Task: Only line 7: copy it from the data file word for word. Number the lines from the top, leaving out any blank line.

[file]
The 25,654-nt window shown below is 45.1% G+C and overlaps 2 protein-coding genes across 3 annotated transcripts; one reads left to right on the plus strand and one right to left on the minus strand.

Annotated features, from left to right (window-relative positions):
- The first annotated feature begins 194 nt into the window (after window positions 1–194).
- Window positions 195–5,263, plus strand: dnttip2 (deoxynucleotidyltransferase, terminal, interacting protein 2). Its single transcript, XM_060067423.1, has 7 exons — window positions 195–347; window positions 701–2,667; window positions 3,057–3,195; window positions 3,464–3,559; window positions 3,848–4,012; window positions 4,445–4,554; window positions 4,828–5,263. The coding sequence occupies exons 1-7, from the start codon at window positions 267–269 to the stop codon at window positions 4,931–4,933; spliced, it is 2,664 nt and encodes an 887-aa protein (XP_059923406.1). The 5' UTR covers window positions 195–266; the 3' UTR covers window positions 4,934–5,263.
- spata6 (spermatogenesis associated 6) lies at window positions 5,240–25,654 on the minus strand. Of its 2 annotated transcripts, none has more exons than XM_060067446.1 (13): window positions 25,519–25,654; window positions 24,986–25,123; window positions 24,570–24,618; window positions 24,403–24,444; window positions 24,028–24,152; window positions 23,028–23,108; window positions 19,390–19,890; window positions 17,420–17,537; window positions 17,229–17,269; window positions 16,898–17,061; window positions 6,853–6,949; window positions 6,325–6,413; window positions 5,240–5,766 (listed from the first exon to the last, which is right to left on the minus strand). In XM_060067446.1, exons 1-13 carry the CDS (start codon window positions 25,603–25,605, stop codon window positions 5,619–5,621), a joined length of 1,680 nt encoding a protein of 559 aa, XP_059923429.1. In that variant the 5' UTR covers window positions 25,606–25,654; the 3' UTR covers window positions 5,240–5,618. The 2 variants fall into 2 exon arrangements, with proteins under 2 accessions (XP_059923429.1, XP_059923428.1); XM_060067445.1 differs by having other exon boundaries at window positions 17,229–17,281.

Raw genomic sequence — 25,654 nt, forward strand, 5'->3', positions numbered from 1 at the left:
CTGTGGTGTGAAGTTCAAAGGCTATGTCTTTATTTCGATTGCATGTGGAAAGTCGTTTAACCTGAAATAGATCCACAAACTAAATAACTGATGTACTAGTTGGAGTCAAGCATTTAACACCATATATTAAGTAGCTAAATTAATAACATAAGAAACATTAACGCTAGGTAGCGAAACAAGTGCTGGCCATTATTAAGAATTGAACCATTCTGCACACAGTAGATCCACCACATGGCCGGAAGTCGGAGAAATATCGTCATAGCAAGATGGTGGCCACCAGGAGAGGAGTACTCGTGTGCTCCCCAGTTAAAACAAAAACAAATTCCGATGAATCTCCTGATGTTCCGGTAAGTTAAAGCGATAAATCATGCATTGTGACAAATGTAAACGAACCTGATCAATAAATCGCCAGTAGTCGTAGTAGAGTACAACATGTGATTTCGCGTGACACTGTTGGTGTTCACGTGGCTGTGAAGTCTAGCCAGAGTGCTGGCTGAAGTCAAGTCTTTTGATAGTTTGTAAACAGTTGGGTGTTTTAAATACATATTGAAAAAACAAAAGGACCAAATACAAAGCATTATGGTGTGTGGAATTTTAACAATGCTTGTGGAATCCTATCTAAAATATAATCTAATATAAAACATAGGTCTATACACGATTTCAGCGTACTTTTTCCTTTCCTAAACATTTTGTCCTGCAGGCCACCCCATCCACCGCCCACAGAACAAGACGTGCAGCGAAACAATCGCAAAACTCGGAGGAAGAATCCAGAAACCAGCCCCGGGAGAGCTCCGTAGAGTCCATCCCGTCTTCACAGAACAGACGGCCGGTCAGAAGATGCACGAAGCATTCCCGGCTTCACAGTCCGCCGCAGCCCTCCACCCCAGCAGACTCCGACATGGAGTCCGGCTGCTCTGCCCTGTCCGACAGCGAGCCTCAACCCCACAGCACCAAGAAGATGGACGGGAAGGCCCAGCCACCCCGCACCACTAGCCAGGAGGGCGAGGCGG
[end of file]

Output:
CTGTGGTGTGAAGTTCAAAGGCTATGTCTTTATTTCGATTGCATGTGGAAAGTCGTTTAACCTGAAATAGATCCACAAACTAAATAACTGATGTACTAGTTGGAGTCAAGCATTTAACACCATATATTAAGTAGCTAAATTAATAACATAAGAAACATTAACGCTAGGTAGCGAAACAAGTGCTGGCCATTATTAAGAATTGAACCATTCTGCACACAGTAGATCCACCACATGGCCGGAAGTCGGAGAAATATCGTCATAGCAAGATGGTGGCCACCAGGAGAGGAGTACTCGTGTGCTCCCCAGTTAAAACAAAAACAAATTCCGATGAATCTCCTGATGTTCCGGTAAGTTAAAGCGATAAATCATGCATTGTGACAAATGTAAACGAACCTGATCAATAAATCGCCAGTAGTCGTAGTAGAGTACAACATGTGATTTCGCGTGACACTGTTGGTGTTCACGTGGCTGTGAAGTCTAGCCAGAGTGCTGGCTGAAGTCAAGTCTTTTGATAGTTTGTAAACAGTTGGGTGTTTTAAATACATATTGAAAAAACAAAAGGACCAAATACAAAGCATTATGGTGTGTGGAATTTTAACAATGCTTGTGGAATCCTATCTAAAATATAATCTAATATAAAACATAGGTCTATACACGATTTCAGCGTACTTTTTCCTTTCCTAAACATTTTGTCCTGCAGGCCACCCCATCCACCGCCCACAGAACAAGACGTGCAGCGAAACAATCGCAAAACTCGGAGGAAGAATCCAGAAACCAGCCCCGGGAGAGCTCCGTAGAGTCCATCCCGTCTTCACAGAACAGACGGCCGGTCAGAAGATGCACGAAGCATTCCCGGCTTCACAGTCCGCCGCAGCCCTCCACCCCAGCAGACTCCGACATGGAGTCCGGCTGCTCTGCCCTGTCCGACAGCGAGCCTCAACCCCACAGCACCAAGAAGATGGACGGGAAGGCCCAGCCACCCCGCACCACTAGCCAGGAGGGCGAGGCGG